Failure of brain's clock could play role in causing neuropsychiatric disorders
Altered sleep/wake cycles and hormonal rhythms examined
Neuropsychiatric disorders are the second largest cause of morbidity and premature mortality worldwide. The scientific community has widely accepted that people who battle neuropsychiatric disorders such as depression, obsessive-compulsive disorder, alcohol and substance abuse and hyperactivity disorder can also have poorly regulated biological rhythms, which leads to altered sleep/wake cycles and hormonal rhythms.
But new research shows increasing evidence that these circadian system symptoms, which have long been considered a result from the pathology of the underlying disease, may also be involved in the cause of psychiatric disorders.
These emerging views originated with the discovery that the genes involved in generating biological rhythms are expressed in many brain structures where clocks function and, perhaps, malfunction.
In a recent issue of Current Opinion in Neurobiology, Brandeis researcher Jerome S. Menet and Professor Michael Rosbash reviewed the current knowledge on this topic and examined a range of research including mice that were working in simulated night shift conditions, and where cell clocks in various parts of their brains were analyzed to see how they were affected. One of the findings revealed that activity was affected within the hippocampus, which is important for memory, and the amygdala, which is important for emotion.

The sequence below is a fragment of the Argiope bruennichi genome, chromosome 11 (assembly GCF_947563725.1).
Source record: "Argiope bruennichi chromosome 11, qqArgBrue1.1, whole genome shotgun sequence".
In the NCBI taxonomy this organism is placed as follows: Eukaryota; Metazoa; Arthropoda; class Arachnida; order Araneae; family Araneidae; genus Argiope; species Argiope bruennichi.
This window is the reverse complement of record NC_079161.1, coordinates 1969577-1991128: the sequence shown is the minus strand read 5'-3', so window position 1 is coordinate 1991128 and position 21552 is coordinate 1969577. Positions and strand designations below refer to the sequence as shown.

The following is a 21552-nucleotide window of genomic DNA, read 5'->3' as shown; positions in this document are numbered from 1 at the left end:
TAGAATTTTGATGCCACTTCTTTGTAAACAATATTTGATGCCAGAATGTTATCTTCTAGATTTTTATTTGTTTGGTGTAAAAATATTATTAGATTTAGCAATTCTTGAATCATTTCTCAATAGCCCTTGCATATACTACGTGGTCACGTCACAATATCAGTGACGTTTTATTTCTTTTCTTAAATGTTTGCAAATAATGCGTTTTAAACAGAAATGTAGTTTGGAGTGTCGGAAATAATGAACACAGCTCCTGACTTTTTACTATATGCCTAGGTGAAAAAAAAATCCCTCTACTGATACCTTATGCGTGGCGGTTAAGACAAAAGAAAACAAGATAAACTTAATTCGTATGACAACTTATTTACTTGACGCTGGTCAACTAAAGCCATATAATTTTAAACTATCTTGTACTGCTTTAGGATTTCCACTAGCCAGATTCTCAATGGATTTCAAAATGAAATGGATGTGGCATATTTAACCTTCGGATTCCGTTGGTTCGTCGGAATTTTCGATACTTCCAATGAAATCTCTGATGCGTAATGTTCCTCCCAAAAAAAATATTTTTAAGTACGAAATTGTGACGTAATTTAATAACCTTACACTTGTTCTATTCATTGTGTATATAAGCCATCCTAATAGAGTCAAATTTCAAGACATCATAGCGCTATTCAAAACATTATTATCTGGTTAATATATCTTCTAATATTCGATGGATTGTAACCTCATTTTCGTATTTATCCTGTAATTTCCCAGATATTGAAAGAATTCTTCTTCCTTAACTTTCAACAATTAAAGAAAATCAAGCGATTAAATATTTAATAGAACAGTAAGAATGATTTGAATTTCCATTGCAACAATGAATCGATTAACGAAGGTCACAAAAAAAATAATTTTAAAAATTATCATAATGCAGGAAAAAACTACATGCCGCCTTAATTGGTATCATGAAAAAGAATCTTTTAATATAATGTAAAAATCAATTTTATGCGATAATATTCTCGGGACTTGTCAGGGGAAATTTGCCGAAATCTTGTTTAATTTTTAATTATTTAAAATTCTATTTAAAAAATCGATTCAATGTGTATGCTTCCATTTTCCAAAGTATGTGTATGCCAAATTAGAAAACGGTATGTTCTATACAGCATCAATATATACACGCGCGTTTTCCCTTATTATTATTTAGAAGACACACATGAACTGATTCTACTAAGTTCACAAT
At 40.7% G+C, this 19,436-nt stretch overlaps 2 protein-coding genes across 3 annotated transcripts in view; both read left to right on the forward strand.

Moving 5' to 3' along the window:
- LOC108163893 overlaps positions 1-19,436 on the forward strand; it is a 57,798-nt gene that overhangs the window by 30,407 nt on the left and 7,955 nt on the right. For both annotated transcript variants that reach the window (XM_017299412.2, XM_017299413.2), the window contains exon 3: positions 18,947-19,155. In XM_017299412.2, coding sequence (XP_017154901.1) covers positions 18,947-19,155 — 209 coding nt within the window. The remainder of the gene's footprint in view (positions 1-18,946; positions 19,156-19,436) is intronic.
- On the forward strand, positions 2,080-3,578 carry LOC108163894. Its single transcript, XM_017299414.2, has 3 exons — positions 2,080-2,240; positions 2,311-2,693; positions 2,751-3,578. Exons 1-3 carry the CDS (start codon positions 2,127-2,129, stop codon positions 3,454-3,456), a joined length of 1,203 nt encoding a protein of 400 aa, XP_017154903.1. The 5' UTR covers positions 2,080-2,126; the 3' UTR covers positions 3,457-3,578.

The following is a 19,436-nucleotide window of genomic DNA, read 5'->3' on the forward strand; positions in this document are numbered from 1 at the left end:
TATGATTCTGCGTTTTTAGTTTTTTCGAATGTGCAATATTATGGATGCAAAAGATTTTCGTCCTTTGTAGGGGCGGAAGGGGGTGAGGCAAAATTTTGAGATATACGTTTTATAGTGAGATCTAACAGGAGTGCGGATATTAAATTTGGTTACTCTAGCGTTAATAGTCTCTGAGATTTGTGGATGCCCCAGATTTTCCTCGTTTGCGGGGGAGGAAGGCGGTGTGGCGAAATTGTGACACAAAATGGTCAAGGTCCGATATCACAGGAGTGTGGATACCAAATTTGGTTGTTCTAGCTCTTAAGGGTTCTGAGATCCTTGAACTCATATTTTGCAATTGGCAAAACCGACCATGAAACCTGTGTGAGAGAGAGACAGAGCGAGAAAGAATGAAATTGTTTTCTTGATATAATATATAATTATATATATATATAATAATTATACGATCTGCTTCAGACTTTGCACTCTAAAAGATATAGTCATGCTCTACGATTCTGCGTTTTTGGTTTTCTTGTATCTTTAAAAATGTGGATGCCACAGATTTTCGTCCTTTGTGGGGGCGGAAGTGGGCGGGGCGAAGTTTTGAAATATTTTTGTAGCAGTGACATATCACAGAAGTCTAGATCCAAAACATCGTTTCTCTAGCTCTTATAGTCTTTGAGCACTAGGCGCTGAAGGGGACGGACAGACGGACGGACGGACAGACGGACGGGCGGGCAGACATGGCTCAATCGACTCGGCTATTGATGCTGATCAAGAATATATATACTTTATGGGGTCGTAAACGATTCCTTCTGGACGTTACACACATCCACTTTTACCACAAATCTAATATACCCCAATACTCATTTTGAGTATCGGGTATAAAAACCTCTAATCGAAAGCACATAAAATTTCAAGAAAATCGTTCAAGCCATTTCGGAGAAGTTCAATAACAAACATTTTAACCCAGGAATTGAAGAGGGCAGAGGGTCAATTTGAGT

Other experiments involved mice that had been bred to have no internal body clocks, and others subjected mice to 10 hours of darkness then 10 hours of daylight. Results showed that rodents that had a loss of regulation in their biological rhythms were more prone to drug addition, hyperactivity, helplessness and sleep disorders.
“Almost all structures in the brain have cell clocks,” says Menet. “Basically people were trying to disrupt the environmental condition then examine behavior as well as effects on brain clock structure and function.”
These cell clocks, says Menet, receive rhythmic information such as the hormone melatonin, which is secreted at night and regulates sleep/wake cycles. For people who do shift work, cell clocks for the entire body (and therefore within the brain) are affected.
“When you have de-synchronization between your environment and your internal signal, that’s when you start to have problems,” says Menet.
Sleep is controlled by the interaction of two components: a circadian component, which controls the timing of sleep, and a homeostasis component, which reflects sleep need. Circadian rhythms take place over a 24-hour period—not just if there is light and darkness. All organs in the body have internal clocks, such as the liver, heart, lungs, and intestines, which all function over a 24-hour period.
“When the body clock within the liver is off, for example, one may develop metabolic problems such as obesity,” says Menet. “And when the clock within the brain is off one could become more prone to psychiatric disorders.”
According to the paper, aspects of modern life such as shift work leads to activity or food intake during what should be the resting phase. This causes internal signals to be generated at inappropriate circadian times, which results in a conflictual timing between the internal signals and the still properly timed external environmental signals. In the most pronounced cases, all circadian rhythms of hormones, neuronal outputs and metabolites throughout the body are desynchronized.